It seems an extraordinary thing to report but in only six weeks we will have been in France for five years and in this house for 4 ½ years. To answer two frequently repeated questions: a) No, we have no regrets whatsoever and b) no we have no intention of returning to the UK. But time creeps on and we have started to make plans for the future. Two factors here have been the deaths of Chris’ parents over the last year and the fact that Chris has come to that age where he gets his state pension: a fact which, given he was out on his mountain bike yesterday, seems a little incongruous but is nevertheless welcome.
We continually give thanks for the fact that we found our current house in Taradeau; not least because we have discovered all sorts of far from obvious problems with other houses and other areas. Nevertheless, we are looking for somewhere new for ‘the long-term’.
What’s wrong with our current house? Actually, at the moment not a lot. We are running a bit out of space (it’s all those books) but we can manage with that. We do however want to look ahead and one of the key factors is that we have some very odd stairs. They are narrow, steep and take two sharp turns. Someone who had some experience of British standards felt they would be illegal in the UK and that’s quite likely. At the moment they aren’t a problem but if you are going to consider life here in your eighties then they will be. And we would like better insulation, a bit more space for family and friends to stay and a few other things. Mind you, it’s a difficult equation. We have lots of friends in the area, some splendid woods a hundred metres away, good access to motorway and rail and, not to be dismissed, fibre-optic Internet access.
Yes, we have considered modifying the house but everything founders on the immutability of those stairs. So we have put our house on the market and are looking around for somewhere new. We would prefer to stay in Taradeau but there are only limited properties here and many of them on slopes which means they are multilevel; something that we would like to avoid. But we want to stay within a short drive away and don’t want to distance ourselves any further than we are already from our Cannes church.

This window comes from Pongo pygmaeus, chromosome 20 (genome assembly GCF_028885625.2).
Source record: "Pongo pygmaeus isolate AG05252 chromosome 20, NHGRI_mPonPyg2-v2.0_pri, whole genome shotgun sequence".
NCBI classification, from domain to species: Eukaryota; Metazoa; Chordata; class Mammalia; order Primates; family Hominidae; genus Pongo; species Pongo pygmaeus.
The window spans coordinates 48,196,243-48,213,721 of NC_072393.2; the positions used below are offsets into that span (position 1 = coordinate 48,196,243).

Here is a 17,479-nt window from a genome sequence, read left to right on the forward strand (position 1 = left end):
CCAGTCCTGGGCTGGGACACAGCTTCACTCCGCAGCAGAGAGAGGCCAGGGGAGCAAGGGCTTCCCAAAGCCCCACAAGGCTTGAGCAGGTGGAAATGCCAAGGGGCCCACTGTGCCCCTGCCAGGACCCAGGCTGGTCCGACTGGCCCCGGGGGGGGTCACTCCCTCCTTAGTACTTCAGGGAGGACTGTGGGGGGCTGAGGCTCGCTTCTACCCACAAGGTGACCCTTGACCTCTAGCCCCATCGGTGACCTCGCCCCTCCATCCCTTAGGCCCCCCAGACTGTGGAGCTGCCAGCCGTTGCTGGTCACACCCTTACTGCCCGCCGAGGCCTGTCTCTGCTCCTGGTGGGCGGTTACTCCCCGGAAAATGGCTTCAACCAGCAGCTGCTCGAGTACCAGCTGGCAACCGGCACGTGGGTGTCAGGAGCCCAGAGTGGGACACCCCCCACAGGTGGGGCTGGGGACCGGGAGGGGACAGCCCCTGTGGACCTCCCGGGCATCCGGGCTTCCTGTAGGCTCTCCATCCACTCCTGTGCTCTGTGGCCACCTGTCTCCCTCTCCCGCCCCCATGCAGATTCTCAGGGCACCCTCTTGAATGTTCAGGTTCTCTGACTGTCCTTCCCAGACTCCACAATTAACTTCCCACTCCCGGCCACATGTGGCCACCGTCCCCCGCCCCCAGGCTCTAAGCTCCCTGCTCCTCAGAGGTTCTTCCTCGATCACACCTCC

Buying and selling property in France is very different to the UK. Let’s just list some of the things we have found which may be of interest to others.
- Down here in our part of Provence you can forget any notions of getting a small château with a forest for €200,000. This is one of the more expensive areas in France and even here, 40 minutes from the coast, fairly modest houses can be priced at the half million euro mark.
- Moving house is an expensive business in France. Estate agents charge between 4 and 6% when you sell and the state charges between 6 to 8% when you buy.
- These high costs discourage people from buying and selling in the way that is so frequent in the UK. As someone said to us “in France people buy a house for life”. This actually is posing real problems for the government because it restricts social mobility: there is a great reluctance for anyone to move to a new job in a new area because they will take such a big financial hit. In other words, if you are going to move, you need to get it right.
- The consistent (if problematic) rise in property prices in the UK has meant that houses there are an excellent investment: this is much less the case in France. Prices down here are only rising by 1 or 2% a year. Fortunately, we bought our current house at a very good price.
- The large amount estate agents charge mean that they only need to sell a couple of houses a year to make a living. The result is they tend – let’s be polite – to be more laid-back than they are in the UK.
- Many people try to sell their houses privately – a favoured website is Leboncoin – but some of the prices are utterly unrealistic. We looked at one recently where the owners had been asking €475,000, which they had now dropped to €390,000 and it was still overpriced at that.
- The cost of moving to a new house has encouraged many people to add on extensions to existing properties. We have visited a number of houses where this simply hasn’t worked and has created something of monstrosity.
- Rather than drop prices, in many cases people keep their houses on the market. We know some that have been around for three or four years. No, we don’t understand it either.
- Some of the depictions of houses in estate agents advertisements are guilty of spectacular sins of commission or omission. We have wasted quite a bit of time visiting houses where, within a minute it was obvious that there were fundamental problems. Yes, this happens in the UK but it seems to be a particular vice here.
So, the hunt is on! Watch this space and if anybody wants to buy a nice property in the south of France then contact us: we will do a deal for regular readers:-)